ELIZA, the first chatbot, could hold a very limited conversation with a user, who took on the role of a patient in a kind of psychological counselling session. ELIZA was able to simulate conversation and understanding using a pattern matching and substitution methodology.
Until the 1980s, NLP was primarily driven by complex sets of hand-written rules and parameters -- a time-consuming and finicky approach for any technology. NLP was revolutionized in the late 1980s thanks to the introduction of statistical NLP and machine learning-driven algorithms for language processing. These approaches power the NLP we know today.
NLP has come a long way from MT, which would be laughable to us now, given the vast array of technology available. Today, families around the world are welcoming virtual additions like Alexa into their homes. In fact,47.3 million U.S. adults now own a smart speaker, a platform wholly dependent on NLP for survival by in taking a user's commands and applying algorithms to decipher language and formulate responses.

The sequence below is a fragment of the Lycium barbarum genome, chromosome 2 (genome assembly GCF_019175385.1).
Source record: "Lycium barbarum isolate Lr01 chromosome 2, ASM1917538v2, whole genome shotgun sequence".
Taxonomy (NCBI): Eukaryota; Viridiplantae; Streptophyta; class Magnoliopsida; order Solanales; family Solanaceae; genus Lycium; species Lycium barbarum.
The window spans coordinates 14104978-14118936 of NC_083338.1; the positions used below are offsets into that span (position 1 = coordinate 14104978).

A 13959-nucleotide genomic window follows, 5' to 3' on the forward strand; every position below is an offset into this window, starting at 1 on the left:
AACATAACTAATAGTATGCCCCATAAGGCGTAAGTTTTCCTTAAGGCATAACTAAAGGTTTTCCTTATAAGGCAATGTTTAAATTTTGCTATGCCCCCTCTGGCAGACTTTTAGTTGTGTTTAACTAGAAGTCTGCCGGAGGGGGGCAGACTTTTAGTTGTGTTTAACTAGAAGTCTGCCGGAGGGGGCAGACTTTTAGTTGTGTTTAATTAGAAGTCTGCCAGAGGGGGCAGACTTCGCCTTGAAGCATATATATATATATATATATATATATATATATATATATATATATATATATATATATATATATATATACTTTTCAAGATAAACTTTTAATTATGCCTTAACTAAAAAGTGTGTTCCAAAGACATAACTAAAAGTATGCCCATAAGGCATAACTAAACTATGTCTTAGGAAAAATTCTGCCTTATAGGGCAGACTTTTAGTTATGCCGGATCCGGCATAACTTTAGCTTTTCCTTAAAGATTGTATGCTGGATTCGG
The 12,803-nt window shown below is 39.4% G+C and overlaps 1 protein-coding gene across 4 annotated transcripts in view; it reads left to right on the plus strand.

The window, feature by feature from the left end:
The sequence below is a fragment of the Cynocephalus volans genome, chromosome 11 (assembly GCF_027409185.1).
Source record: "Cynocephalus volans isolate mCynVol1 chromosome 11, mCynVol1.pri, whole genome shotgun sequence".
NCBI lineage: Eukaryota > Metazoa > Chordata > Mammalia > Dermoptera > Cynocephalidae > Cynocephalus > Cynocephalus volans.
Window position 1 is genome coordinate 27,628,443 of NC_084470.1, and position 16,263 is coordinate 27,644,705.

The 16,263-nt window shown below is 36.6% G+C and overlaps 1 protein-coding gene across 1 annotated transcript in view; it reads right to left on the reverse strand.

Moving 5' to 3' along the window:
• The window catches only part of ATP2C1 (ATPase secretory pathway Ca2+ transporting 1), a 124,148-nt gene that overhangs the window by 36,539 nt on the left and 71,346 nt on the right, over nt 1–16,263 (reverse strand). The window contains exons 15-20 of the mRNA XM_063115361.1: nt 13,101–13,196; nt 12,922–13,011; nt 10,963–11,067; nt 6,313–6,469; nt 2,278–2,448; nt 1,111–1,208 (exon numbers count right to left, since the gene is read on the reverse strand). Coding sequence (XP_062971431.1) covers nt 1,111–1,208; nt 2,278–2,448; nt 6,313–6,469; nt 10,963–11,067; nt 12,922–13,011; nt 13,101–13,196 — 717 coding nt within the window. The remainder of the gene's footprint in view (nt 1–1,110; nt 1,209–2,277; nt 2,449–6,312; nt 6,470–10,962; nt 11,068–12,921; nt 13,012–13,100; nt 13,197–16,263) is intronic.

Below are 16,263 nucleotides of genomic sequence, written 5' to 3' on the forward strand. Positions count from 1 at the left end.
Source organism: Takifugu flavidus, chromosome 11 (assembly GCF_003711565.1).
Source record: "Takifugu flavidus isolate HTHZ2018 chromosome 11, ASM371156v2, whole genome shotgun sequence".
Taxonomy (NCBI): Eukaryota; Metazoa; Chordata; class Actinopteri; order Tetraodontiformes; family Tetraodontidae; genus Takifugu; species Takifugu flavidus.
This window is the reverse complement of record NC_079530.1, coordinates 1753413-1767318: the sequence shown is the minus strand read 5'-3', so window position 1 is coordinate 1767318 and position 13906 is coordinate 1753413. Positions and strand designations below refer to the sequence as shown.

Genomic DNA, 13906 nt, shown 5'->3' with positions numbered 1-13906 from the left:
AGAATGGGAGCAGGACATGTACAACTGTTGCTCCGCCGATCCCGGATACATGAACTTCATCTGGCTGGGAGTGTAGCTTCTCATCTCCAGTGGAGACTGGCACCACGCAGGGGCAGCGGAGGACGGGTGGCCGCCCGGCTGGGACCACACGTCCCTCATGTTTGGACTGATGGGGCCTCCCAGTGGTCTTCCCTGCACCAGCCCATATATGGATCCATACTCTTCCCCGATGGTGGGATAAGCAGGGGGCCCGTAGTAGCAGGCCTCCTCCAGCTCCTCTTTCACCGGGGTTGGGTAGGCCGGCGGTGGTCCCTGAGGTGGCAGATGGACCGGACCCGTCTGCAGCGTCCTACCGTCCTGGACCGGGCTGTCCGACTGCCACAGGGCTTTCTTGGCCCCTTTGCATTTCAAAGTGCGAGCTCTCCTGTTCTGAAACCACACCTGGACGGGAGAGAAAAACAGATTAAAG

Chatbots are another implementation of NLP on the rise. They rely on NLP technology to formulate applicable responses to customer questions by analyzing the language typed into the text fields. Chatbots not only streamline incoming FAQs but also allow customers to access new information or be rerouted to relevant pages almost instantaneously, providing a value proposition on both ends of the communication. In a recent Oracle survey, 80% of respondents said they already used or planned to use chatbots by 2020 for consumer-facing products.